Two novel, sustainable UV-LED advanced oxidation processes (AOPs) were evaluated for their ability to improve inactivation efficacy of P22 bacteriophage and E. coli bacteria. The first objective of this research was to determine the treatment efficacy of P22 bacteriophage and E. coli bacteria using UV-LED at wavelengths of 255, 265, and 285 nm. The UV-LED system demonstrated high inactivation potential for both contaminants at all wavelengths, suggesting it could be a potential alternative to typical low-pressure and medium-pressure mercury-based UV systems. Increased inactivation of both microorganisms was observed with decreasing wavelength (255>265>285 nm). As the peak UV absorbance for DNA occurs at approximately 254 nm, inactivation at other wavelengths was likely the result of amino acid damage in protein structures. The second objective of this research was to determine the treatment efficacy of P22 bacteriophage and E. coli bacteria using a system combining ultraviolet irradiation with hydrogen peroxide and waste slag (UV/waste slag/H2O2). The slag was a waste product of steel manufacturing with a heavy iron component, targeting Fenton-type reactions. It was hypothesized that this novel AOP would improve inactivation of both contaminants through the production of highly reactive hydroxyl radicals. The data supported this hypothesis, with significant improvements in P22 and E. coli inactivation using the UV/waste slag/H2O 2 system in comparison to UV-LED alone. Scavenger experiments suggest that hydroxyl radicals were responsible for increased rates of inactivation. The final objective of this research was to determine the treatment efficacy of P22 bacteriophage and E. coli bacteria using riboflavin and UV-LEDs. Riboflavin is a photosensitizer that was used to target generation of highly reactive singlet oxygen, which was hypothesized to improve inactivation. However, the UV/riboflavin system did not demonstrate a significant improvement over the baseline UV-LED system, and even demonstrated a significant inhibition in some cases, likely due to the range of wavelengths being in the UVC region, as opposed to the higher UVA region which has shown effectiveness in producing these radicals, as well as a severe tinting of the water likely affecting UV absorbance.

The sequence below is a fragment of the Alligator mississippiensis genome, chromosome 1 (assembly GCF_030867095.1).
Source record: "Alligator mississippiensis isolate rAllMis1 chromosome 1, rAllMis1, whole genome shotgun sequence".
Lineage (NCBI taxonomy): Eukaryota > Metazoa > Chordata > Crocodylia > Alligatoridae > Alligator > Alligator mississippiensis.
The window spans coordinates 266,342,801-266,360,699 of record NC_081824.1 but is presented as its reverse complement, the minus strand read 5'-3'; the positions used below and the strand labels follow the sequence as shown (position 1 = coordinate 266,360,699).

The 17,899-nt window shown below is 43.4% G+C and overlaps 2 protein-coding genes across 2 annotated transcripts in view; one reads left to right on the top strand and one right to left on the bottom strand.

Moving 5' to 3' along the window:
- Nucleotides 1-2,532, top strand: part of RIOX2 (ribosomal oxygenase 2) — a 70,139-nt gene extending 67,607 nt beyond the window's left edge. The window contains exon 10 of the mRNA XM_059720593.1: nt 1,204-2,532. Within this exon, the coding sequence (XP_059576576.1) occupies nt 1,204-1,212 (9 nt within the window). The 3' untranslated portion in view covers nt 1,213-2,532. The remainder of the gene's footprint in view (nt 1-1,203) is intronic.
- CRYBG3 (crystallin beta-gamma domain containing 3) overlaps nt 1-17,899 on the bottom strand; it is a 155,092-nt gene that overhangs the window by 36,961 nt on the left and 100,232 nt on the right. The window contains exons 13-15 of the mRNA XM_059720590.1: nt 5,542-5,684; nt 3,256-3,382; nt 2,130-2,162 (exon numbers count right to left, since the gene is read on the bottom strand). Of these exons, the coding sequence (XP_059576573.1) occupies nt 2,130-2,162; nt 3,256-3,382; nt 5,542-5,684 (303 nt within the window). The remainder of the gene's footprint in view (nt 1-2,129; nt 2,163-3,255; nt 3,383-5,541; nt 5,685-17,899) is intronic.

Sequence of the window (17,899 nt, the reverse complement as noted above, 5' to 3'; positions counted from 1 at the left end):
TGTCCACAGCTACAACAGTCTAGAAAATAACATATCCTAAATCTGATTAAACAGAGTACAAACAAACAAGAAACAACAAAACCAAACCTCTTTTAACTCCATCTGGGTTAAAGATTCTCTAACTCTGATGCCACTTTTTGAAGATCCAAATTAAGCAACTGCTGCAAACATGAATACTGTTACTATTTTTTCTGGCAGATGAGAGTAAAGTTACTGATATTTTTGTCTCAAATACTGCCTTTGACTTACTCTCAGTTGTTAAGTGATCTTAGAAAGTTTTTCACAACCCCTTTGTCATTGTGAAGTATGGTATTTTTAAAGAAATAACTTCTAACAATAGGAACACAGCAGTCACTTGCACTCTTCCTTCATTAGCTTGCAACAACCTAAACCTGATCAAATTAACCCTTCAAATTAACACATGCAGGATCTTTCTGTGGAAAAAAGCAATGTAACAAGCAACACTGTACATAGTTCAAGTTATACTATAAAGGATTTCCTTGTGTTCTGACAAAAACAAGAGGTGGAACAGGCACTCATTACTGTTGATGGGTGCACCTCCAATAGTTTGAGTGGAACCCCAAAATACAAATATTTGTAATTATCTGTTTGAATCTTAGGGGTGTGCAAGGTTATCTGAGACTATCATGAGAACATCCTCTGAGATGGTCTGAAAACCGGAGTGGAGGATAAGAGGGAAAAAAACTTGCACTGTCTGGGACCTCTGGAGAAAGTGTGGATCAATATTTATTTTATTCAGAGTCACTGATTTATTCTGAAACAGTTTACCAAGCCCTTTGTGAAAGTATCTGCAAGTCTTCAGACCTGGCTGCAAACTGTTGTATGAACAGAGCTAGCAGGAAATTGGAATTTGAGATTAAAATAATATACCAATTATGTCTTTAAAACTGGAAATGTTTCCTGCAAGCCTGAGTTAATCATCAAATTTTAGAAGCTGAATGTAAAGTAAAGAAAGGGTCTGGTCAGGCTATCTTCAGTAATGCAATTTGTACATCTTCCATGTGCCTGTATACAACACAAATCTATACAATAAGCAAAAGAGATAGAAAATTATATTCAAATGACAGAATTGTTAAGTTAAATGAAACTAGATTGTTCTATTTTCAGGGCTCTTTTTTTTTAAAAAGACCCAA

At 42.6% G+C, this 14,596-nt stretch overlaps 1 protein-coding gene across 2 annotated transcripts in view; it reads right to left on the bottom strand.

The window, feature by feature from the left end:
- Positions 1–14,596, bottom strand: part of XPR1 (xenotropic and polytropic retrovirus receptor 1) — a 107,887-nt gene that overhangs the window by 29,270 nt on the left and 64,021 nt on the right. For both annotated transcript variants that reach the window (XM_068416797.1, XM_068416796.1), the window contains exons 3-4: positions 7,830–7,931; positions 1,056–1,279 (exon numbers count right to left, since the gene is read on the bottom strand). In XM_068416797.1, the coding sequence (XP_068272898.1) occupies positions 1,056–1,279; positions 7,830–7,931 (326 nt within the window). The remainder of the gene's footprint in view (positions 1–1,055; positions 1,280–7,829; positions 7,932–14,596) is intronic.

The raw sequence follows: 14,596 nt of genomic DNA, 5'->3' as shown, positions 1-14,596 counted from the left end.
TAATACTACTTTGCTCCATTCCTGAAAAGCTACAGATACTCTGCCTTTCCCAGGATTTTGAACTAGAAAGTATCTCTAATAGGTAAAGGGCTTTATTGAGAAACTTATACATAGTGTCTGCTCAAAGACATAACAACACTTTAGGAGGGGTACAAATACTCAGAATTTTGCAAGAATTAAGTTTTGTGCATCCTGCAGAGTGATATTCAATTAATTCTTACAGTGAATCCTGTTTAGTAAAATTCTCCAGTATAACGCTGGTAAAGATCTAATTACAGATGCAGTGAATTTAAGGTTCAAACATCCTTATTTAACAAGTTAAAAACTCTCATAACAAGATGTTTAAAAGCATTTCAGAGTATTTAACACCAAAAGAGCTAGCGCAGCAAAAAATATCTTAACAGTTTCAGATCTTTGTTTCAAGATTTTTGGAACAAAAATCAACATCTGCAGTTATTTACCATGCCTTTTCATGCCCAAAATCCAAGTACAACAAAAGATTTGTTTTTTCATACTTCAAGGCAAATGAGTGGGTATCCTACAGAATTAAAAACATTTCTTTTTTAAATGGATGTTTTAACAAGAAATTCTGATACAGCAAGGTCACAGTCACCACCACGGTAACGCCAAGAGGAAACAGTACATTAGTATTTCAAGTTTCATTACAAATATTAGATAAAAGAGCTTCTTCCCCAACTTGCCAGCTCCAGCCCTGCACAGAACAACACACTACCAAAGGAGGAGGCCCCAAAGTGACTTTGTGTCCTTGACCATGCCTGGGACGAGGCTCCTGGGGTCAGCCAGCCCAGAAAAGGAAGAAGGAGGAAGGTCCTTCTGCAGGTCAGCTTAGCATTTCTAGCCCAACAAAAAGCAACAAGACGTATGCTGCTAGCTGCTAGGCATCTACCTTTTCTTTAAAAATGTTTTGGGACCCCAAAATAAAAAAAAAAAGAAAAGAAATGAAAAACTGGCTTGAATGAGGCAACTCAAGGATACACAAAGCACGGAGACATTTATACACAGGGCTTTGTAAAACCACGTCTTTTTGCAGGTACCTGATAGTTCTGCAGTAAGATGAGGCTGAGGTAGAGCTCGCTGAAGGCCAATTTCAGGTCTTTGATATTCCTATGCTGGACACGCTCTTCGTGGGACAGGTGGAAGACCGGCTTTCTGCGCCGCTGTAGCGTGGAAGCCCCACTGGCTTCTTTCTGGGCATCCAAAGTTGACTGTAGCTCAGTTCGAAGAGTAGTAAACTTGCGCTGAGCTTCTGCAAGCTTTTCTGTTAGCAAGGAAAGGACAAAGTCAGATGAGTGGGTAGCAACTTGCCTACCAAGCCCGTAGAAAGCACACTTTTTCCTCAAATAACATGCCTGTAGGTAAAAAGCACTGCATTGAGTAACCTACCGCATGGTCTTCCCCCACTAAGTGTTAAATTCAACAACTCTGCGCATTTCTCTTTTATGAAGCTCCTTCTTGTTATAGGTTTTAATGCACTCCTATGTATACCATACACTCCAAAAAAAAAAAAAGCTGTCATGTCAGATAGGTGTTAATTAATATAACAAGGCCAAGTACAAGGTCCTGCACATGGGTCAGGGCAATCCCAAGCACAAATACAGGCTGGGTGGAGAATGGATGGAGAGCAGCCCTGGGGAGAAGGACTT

|Commitee:||McNamara, Patrick, Zitomer, Daniel|
|School Location:||United States -- Wisconsin|
|Source:||MAI 58/02M(E), Masters Abstracts International|
|Keywords:||Advanced oxidation processes, Microbial inactivation, P22 bacteriophage, Uv irradiation, Uv-led|
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